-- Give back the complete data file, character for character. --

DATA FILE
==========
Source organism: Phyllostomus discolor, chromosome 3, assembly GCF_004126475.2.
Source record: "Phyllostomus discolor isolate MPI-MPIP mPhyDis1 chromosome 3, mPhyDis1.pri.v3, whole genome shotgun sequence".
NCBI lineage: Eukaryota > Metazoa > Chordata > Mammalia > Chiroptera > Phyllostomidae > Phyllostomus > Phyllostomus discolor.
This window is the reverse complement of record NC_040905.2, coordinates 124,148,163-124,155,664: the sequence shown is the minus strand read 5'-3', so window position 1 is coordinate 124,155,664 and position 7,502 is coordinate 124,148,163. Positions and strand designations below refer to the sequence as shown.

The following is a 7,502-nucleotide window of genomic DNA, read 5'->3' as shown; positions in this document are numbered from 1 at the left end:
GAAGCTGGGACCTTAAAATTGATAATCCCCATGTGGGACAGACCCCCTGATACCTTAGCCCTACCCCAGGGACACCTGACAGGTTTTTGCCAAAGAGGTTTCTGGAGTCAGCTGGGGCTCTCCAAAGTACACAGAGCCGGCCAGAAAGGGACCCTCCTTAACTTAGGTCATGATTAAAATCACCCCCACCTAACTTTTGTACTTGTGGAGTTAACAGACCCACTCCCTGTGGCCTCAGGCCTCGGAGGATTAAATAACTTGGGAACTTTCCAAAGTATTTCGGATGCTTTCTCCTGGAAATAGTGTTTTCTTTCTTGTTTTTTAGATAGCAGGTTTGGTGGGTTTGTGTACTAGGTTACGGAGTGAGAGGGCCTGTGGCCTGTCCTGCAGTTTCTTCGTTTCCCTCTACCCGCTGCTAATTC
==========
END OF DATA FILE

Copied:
Source organism: Phyllostomus discolor, chromosome 3, assembly GCF_004126475.2.
Source record: "Phyllostomus discolor isolate MPI-MPIP mPhyDis1 chromosome 3, mPhyDis1.pri.v3, whole genome shotgun sequence".
NCBI lineage: Eukaryota > Metazoa > Chordata > Mammalia > Chiroptera > Phyllostomidae > Phyllostomus > Phyllostomus discolor.
This window is the reverse complement of record NC_040905.2, coordinates 124,148,163-124,155,664: the sequence shown is the minus strand read 5'-3', so window position 1 is coordinate 124,155,664 and position 7,502 is coordinate 124,148,163. Positions and strand designations below refer to the sequence as shown.

The following is a 7,502-nucleotide window of genomic DNA, read 5'->3' as shown; positions in this document are numbered from 1 at the left end:
GAAGCTGGGACCTTAAAATTGATAATCCCCATGTGGGACAGACCCCCTGATACCTTAGCCCTACCCCAGGGACACCTGACAGGTTTTTGCCAAAGAGGTTTCTGGAGTCAGCTGGGGCTCTCCAAAGTACACAGAGCCGGCCAGAAAGGGACCCTCCTTAACTTAGGTCATGATTAAAATCACCCCCACCTAACTTTTGTACTTGTGGAGTTAACAGACCCACTCCCTGTGGCCTCAGGCCTCGGAGGATTAAATAACTTGGGAACTTTCCAAAGTATTTCGGATGCTTTCTCCTGGAAATAGTGTTTTCTTTCTTGTTTTTTAGATAGCAGGTTTGGTGGGTTTGTGTACTAGGTTACGGAGTGAGAGGGCCTGTGGCCTGTCCTGCAGTTTCTTCGTTTCCCTCTACCCGCTGCTAATTC